"Five Nights at Freddy's" and Knowing Your Audience
This week, theaters around the globe welcomed one of the most highly anticipated films of the year in the form of Blumhouse's Five Night at Freddy's. A film based on one of the most successful video game franchises of all time by developer, Scott Cawthon. Attempting to adapt a story as iconic as FNAF is a challenge, one that Blumhouse and director, Emma Tammi felt they were ready to conquer, but did they succeed? Did the film really live up to audience expectations?
For those who aren't familiar, Five Nights at Freddy's is a horror game franchise by Scott Cawthon. The first game was released in 2014 and since, there have been nine more installments, including multiple books. FNAF is infamous for its extensive lore that can take literal hours to explain, so for the sake of brevity, a cursory summary is that you are playing as a security guard, trying to survive five nights at Freddy Fazbear's Pizza, avoiding four animatronic robots possessed by the spirits of children who were murdered by the restaurant's founder. Keep in mind, this review will be from the perspective of someone who grew up enjoying these games and the lore.
While being one of the most anticipated films of the year, FNAF has also managed to be arguably the most divisive. The reviews so far have been absolutely baffling, with a critic score of 29% on Rotten Tomatoes and an 89% audience score. In short, fans love it, critics loathe it, and I can't say I fully agree with either of these extremes. I doubt anybody at Blumhouse is complaining about reviews though, considering that the film has managed to gross six times its budget half a week into its theatrical run.
It doesn't really make sense to me to judge at film like Five Nights at Freddy's based on its critic score because at the end of the day, that's clearly not who it was made for. FNAF was always, first and foremost, for the fans, the ones who have stuck with the series for over a decade. This makes FNAF a very difficult movie to judge effectively. If you're a film snob who prefers a good Bergman or Scorsese flick, this definitely isn't the movie for you, and that's okay.
Five Nights at Freddy's seems to have just as many good aspects as it does bad, so let's start with the good. The animatronics looks absolutely amazing and that seems to be the one thing audiences can agree on, whether they liked the movie or not. They're identical to the ones in the game and you can tell just how much thought and effort went into their design. I also enjoyed the lead performance by Josh Hutcherson, his character had a lot of depth and a clear motive. The production design of the pizzeria is also very strong and immersive. Matthew Lillard also gives a great performance but hey, what else is new? For longtime fans of the games, there were plenty of easter eggs scattered throughout for the eagle-eyed viewer. It was also a very pleasant surprise to see MatPat from Game Theory make a cameo and deliver his iconic catchphrase. To anyone unfamiliar with the series this might have seemed innocuous, but the entire audience in my theater erupted in applause as soon as he appeared. The end credits song being The Living Tombstone's song also led to another instance of audience uproar.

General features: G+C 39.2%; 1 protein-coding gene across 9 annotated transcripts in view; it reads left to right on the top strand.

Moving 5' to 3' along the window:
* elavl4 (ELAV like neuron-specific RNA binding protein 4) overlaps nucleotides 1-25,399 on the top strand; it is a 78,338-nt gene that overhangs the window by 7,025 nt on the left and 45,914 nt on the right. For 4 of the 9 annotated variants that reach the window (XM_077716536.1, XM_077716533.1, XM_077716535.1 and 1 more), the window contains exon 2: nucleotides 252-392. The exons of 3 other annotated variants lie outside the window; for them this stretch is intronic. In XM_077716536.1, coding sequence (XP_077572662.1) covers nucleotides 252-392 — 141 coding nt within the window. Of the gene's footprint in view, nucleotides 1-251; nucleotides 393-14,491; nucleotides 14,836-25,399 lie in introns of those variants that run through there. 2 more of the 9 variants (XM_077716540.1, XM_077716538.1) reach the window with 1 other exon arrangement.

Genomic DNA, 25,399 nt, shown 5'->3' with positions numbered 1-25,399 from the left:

On the other hand, Elizabeth Lail and Piper Rubio give sub-par performances and the film tends to suffer from questionable pacing. There were various moments throughout the movie where I found myself bored, which I never thought would be the case. Every single FNAF game relies on jumpscares to drive home the horror aspect and they're simply just weren't enough. There also was quite a bit of backlash to the film being rated PG-13, when a lot of people would have preferred it to be rated R, but for the sake of the box office, that was never going to happen, especially since FNAF has a sizeable young fanbase.
However, the biggest issue that I and many others have with Five Nights at Freddy's is its loose interpretation of the franchise's lore. This normally would be a non-issue with any other video game movie but the very reason FNAF maintained its popularity over the years was because of the cryptic story, told very sparingly throughout the games. Even if you play just for a couple moments of fun, there's no doubt that the mythos of FNAF is just as important as the games themselves. Five Nights at Freddy's would absolutely be getting more praise from fans if it had been more faithful to Scott Cawthon's original story.
Video game film adaptations tend to be, well...terrible. The genre doesn't exactly have a very good track record but in comparison to all the rest, Five Nights at Freddy's is definitely one of the less egregious. Overall, there's plenty to enjoy here whether you're a longtime fan, a parent, or someone who just wanted to check out a new movie. And with how successful it has been at the box office so far, the chances of a sequel are pretty much inevitable, so I doubt this is the last we will see of Freddy and his gang on the big screen...